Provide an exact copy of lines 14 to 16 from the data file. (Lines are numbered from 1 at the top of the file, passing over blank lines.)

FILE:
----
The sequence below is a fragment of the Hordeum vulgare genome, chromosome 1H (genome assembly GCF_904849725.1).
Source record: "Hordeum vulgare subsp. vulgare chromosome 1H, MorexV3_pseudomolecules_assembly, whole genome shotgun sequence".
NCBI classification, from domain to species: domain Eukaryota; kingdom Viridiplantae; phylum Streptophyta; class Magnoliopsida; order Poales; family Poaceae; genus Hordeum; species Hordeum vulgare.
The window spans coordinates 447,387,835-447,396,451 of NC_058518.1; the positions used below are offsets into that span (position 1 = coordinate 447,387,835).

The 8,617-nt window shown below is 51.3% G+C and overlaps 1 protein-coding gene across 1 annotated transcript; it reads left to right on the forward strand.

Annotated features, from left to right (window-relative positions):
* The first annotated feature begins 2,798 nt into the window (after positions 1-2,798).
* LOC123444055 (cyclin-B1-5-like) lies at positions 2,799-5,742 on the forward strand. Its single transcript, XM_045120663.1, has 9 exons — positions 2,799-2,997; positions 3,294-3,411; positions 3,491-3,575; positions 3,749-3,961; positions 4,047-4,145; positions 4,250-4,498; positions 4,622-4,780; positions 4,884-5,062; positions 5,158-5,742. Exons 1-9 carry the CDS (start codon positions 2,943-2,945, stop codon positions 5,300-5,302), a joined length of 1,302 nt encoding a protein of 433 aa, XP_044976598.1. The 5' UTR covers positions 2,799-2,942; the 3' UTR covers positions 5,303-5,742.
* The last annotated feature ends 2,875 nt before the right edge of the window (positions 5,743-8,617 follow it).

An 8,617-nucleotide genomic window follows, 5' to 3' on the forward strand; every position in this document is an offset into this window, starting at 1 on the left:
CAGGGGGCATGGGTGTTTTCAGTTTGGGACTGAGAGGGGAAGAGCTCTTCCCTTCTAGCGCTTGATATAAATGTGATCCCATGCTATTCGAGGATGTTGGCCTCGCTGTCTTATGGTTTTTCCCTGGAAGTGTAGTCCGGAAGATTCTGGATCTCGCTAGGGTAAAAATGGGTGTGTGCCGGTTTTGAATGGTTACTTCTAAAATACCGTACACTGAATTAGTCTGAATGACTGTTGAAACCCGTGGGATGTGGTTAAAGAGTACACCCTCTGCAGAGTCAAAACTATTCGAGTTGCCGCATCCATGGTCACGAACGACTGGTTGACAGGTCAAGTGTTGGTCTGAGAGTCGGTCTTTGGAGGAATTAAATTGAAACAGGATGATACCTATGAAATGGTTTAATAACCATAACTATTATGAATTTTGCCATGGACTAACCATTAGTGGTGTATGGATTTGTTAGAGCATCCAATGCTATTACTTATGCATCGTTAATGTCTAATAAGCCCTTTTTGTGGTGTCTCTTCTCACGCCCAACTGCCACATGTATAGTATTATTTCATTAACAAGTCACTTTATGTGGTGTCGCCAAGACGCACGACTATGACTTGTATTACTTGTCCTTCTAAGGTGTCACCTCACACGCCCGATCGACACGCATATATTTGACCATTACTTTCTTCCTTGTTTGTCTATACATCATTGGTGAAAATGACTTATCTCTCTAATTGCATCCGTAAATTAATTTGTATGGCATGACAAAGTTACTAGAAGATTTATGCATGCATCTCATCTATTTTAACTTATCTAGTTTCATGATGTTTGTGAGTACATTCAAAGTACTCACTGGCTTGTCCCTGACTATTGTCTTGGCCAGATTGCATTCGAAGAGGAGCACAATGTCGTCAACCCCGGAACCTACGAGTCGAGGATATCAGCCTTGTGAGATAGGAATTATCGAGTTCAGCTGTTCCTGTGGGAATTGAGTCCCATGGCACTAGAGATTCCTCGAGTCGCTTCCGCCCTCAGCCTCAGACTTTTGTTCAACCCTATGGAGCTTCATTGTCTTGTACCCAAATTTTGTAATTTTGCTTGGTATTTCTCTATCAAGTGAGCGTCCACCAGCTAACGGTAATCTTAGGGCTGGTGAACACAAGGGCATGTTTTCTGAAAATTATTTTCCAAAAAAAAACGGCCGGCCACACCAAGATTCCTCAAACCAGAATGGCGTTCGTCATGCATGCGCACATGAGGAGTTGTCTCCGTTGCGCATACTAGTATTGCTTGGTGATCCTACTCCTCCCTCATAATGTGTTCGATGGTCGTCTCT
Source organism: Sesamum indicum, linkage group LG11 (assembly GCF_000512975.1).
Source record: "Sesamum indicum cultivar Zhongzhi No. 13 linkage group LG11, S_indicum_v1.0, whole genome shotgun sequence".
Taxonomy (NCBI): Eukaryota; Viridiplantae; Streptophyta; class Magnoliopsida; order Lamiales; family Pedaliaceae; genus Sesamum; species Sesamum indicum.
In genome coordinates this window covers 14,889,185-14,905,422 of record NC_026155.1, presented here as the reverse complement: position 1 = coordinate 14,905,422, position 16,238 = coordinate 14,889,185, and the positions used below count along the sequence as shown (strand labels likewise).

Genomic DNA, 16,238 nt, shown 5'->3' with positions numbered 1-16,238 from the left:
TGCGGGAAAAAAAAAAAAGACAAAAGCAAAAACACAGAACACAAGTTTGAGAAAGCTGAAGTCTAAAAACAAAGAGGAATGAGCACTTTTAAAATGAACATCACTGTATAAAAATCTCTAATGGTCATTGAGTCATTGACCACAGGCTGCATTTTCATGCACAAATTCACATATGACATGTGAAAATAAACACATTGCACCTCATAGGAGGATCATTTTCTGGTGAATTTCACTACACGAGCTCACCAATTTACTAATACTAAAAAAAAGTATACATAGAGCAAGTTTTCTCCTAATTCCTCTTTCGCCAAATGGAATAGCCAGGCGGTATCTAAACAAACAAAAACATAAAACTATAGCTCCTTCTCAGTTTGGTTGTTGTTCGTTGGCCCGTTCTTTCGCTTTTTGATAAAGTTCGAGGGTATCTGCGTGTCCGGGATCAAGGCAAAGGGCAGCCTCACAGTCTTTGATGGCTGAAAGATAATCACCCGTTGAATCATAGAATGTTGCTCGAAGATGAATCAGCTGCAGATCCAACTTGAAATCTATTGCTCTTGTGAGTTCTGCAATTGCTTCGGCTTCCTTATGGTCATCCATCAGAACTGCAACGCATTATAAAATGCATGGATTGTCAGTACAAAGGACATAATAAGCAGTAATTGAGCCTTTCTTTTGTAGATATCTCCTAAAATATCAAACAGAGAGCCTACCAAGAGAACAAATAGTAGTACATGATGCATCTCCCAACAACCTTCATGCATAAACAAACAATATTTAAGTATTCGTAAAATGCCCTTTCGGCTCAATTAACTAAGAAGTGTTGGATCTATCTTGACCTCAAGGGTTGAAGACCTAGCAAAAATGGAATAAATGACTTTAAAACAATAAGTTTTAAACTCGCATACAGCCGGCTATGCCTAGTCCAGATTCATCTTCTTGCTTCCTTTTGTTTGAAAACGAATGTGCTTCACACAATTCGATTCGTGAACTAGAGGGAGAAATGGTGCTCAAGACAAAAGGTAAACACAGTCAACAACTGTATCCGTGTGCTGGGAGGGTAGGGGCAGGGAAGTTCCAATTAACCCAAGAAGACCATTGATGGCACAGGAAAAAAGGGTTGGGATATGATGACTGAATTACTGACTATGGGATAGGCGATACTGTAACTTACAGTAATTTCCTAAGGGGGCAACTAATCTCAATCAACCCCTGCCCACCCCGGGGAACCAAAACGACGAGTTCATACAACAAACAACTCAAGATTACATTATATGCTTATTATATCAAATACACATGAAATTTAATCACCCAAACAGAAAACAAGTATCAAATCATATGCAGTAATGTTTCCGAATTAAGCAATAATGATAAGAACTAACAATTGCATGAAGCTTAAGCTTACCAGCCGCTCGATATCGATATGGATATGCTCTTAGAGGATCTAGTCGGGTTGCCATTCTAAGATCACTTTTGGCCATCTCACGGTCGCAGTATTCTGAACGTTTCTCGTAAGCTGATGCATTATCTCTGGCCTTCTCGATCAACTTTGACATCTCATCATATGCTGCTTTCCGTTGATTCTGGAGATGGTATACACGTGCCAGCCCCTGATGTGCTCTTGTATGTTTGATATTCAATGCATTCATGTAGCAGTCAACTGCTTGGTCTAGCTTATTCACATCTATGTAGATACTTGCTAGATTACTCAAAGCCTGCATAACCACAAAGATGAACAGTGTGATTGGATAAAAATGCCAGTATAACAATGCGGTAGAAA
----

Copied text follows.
Taxonomy (NCBI): Eukaryota; Viridiplantae; Streptophyta; class Magnoliopsida; order Lamiales; family Pedaliaceae; genus Sesamum; species Sesamum indicum.
In genome coordinates this window covers 14,889,185-14,905,422 of record NC_026155.1, presented here as the reverse complement: position 1 = coordinate 14,905,422, position 16,238 = coordinate 14,889,185, and the positions used below count along the sequence as shown (strand labels likewise).

Genomic DNA, 16,238 nt, shown 5'->3' with positions numbered 1-16,238 from the left: